Almost the first thing he did to keep the clutter in the folders column down was to nest folders within accounts by category. That heklps. It would be even better, however, to allow the user to create "smart" folders across multiple accounts, or to allow the top folder in a hierarchy to be smart. Right now, it appears only the in, out, draft, and junk boxes can do this, and the action is automatic. Filters creation is about the same degree of difficulty as in Eudora and Apple Mail, but has to be done from scratch, as filters are not imported.
The Retina Mac is a nice machine with a very readable screen, but the price per feature may be too steep for most people, and the lack of upgrading options will turn others off. Also a clutter of adapters is needed on the desktops and in the carrying case for Firewire, ethernet, and video.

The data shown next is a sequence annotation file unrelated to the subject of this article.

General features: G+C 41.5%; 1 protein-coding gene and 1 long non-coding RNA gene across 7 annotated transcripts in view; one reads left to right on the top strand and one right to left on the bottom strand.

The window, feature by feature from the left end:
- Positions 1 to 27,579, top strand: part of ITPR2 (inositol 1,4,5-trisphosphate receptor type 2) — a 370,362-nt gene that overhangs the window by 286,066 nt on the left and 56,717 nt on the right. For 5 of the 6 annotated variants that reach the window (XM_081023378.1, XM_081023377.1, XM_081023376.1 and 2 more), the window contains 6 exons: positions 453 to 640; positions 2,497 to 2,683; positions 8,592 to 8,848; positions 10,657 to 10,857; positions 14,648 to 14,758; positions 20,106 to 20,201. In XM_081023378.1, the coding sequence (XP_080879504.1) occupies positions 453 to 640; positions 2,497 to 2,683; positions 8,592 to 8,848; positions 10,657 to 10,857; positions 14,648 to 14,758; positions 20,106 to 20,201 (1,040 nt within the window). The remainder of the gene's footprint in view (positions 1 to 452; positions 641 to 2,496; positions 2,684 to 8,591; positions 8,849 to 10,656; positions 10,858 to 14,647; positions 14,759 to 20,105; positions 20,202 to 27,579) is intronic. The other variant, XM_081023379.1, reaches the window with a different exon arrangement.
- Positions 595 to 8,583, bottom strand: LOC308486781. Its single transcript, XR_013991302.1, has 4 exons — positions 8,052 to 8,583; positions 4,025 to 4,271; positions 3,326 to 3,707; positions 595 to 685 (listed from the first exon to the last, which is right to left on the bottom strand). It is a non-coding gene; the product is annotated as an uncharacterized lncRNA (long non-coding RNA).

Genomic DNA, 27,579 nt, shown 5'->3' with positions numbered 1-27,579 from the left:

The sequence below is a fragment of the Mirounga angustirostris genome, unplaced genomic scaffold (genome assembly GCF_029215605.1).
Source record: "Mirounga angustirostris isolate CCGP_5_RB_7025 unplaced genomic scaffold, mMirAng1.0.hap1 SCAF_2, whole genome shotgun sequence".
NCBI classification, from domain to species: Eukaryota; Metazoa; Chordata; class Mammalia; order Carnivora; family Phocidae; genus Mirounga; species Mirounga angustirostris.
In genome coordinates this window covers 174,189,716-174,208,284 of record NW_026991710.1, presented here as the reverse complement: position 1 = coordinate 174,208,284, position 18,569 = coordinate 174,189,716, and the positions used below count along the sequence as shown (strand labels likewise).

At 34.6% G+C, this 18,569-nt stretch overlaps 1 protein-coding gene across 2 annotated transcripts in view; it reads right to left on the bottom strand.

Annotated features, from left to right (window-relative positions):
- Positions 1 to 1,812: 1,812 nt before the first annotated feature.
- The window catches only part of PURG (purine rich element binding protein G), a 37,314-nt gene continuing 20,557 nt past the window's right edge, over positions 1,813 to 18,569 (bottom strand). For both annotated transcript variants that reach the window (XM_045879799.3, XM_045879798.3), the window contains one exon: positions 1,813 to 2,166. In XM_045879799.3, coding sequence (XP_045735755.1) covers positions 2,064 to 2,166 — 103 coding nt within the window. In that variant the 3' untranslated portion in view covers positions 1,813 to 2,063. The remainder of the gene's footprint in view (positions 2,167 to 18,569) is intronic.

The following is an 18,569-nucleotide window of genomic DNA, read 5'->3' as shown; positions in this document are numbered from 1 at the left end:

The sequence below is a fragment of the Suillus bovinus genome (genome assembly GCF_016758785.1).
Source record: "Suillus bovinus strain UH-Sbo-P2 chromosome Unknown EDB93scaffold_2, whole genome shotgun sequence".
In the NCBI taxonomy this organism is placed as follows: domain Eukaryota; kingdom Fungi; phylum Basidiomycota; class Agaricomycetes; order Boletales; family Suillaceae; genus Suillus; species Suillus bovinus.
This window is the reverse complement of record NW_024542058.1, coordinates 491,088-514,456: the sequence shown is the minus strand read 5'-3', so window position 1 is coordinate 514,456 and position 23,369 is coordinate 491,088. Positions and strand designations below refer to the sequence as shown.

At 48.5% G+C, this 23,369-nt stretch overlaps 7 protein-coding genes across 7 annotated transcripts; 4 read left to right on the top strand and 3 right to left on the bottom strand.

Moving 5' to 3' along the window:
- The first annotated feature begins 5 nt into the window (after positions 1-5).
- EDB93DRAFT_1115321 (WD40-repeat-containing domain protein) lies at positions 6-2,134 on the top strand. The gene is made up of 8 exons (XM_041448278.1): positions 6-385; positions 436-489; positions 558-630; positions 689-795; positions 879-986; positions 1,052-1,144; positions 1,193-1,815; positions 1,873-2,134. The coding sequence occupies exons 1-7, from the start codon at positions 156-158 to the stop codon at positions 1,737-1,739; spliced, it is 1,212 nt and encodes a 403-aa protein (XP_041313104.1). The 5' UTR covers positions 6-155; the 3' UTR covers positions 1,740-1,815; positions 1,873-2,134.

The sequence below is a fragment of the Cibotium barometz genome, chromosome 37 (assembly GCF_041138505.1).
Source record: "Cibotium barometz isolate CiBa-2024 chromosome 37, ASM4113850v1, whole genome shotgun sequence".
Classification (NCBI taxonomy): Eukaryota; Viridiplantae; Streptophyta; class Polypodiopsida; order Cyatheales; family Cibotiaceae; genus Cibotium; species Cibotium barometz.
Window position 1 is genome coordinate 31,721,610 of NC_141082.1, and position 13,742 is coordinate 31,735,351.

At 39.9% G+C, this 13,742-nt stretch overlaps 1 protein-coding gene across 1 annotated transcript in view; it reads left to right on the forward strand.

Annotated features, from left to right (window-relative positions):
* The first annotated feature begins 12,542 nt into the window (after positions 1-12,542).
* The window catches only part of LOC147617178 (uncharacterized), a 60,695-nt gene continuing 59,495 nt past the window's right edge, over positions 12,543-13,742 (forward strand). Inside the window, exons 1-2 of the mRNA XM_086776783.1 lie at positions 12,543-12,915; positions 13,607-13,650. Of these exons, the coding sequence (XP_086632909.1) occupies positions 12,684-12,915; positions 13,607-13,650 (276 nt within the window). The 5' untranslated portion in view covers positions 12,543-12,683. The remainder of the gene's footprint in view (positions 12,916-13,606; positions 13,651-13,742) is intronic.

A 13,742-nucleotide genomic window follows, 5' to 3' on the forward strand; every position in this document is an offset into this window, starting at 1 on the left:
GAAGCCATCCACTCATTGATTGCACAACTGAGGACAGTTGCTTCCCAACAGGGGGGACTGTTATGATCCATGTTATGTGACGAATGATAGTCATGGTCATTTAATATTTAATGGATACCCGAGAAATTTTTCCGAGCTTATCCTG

Apple Mail was a non-starter for the Spy. However, the reader should note that all his testing was done under 10.8.0, and by the time 10.8.1 was installed, he had given up completely on Apple Mail. On alternate hardware, if the wind is blowing from the east on a Tuesday, other users' kilometreage will surely vary. On the third hand, Thunderbird is good, fast, a brother to Firefox, and configurable to death. It does freeze or lose functionality occasionally, especially after installing or removing new extensions, but these may be artifacts of frequently changing contexts.
Thunderbird mail files have survived several trips among a variety of machines now, and the Spy is fairly confident all is working. Time to delete all the attempts at making Apple Mail work and write off the hours spent to experience. The Firefox/Thunderbird development communities do a terrific job, and are churning out updates as we speak, so the product is likely to get better and more configurable. Time will tell all, but the Spy is at the moment happy with this email client.